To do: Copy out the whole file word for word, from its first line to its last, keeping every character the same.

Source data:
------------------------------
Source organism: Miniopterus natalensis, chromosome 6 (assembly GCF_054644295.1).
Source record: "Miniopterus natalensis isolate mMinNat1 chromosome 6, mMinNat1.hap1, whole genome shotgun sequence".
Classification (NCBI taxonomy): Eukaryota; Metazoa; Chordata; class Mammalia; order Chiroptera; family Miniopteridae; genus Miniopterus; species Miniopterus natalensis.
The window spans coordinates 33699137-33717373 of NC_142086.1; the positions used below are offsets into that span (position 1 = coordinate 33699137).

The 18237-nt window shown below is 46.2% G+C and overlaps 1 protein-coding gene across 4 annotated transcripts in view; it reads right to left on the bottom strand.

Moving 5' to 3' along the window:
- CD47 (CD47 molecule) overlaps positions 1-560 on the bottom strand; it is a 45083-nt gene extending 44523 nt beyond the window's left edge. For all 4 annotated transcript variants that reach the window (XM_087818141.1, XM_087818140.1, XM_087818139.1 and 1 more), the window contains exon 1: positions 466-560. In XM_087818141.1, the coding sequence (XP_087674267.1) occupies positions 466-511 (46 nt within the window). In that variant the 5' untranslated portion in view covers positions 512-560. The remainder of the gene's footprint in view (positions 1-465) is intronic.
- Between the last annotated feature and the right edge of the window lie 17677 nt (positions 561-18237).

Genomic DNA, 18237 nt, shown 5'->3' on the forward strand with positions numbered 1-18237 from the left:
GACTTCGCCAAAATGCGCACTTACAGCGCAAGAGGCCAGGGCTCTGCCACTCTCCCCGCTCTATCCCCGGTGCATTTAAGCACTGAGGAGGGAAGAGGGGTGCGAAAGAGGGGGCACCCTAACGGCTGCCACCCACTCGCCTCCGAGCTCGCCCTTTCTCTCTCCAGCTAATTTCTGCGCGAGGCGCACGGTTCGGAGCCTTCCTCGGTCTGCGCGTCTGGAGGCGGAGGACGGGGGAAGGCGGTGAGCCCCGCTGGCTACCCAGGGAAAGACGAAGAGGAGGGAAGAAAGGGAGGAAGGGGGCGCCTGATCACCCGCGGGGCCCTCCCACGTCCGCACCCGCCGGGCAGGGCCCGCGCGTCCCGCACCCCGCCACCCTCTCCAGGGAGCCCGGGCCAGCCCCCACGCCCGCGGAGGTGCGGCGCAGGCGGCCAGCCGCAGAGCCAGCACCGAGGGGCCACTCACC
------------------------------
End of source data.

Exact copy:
Source organism: Miniopterus natalensis, chromosome 6 (assembly GCF_054644295.1).
Source record: "Miniopterus natalensis isolate mMinNat1 chromosome 6, mMinNat1.hap1, whole genome shotgun sequence".
Classification (NCBI taxonomy): Eukaryota; Metazoa; Chordata; class Mammalia; order Chiroptera; family Miniopteridae; genus Miniopterus; species Miniopterus natalensis.
The window spans coordinates 33699137-33717373 of NC_142086.1; the positions used below are offsets into that span (position 1 = coordinate 33699137).

The 18237-nt window shown below is 46.2% G+C and overlaps 1 protein-coding gene across 4 annotated transcripts in view; it reads right to left on the bottom strand.

Moving 5' to 3' along the window:
- CD47 (CD47 molecule) overlaps positions 1-560 on the bottom strand; it is a 45083-nt gene extending 44523 nt beyond the window's left edge. For all 4 annotated transcript variants that reach the window (XM_087818141.1, XM_087818140.1, XM_087818139.1 and 1 more), the window contains exon 1: positions 466-560. In XM_087818141.1, the coding sequence (XP_087674267.1) occupies positions 466-511 (46 nt within the window). In that variant the 5' untranslated portion in view covers positions 512-560. The remainder of the gene's footprint in view (positions 1-465) is intronic.
- Between the last annotated feature and the right edge of the window lie 17677 nt (positions 561-18237).

Genomic DNA, 18237 nt, shown 5'->3' on the forward strand with positions numbered 1-18237 from the left:
GACTTCGCCAAAATGCGCACTTACAGCGCAAGAGGCCAGGGCTCTGCCACTCTCCCCGCTCTATCCCCGGTGCATTTAAGCACTGAGGAGGGAAGAGGGGTGCGAAAGAGGGGGCACCCTAACGGCTGCCACCCACTCGCCTCCGAGCTCGCCCTTTCTCTCTCCAGCTAATTTCTGCGCGAGGCGCACGGTTCGGAGCCTTCCTCGGTCTGCGCGTCTGGAGGCGGAGGACGGGGGAAGGCGGTGAGCCCCGCTGGCTACCCAGGGAAAGACGAAGAGGAGGGAAGAAAGGGAGGAAGGGGGCGCCTGATCACCCGCGGGGCCCTCCCACGTCCGCACCCGCCGGGCAGGGCCCGCGCGTCCCGCACCCCGCCACCCTCTCCAGGGAGCCCGGGCCAGCCCCCACGCCCGCGGAGGTGCGGCGCAGGCGGCCAGCCGCAGAGCCAGCACCGAGGGGCCACTCACC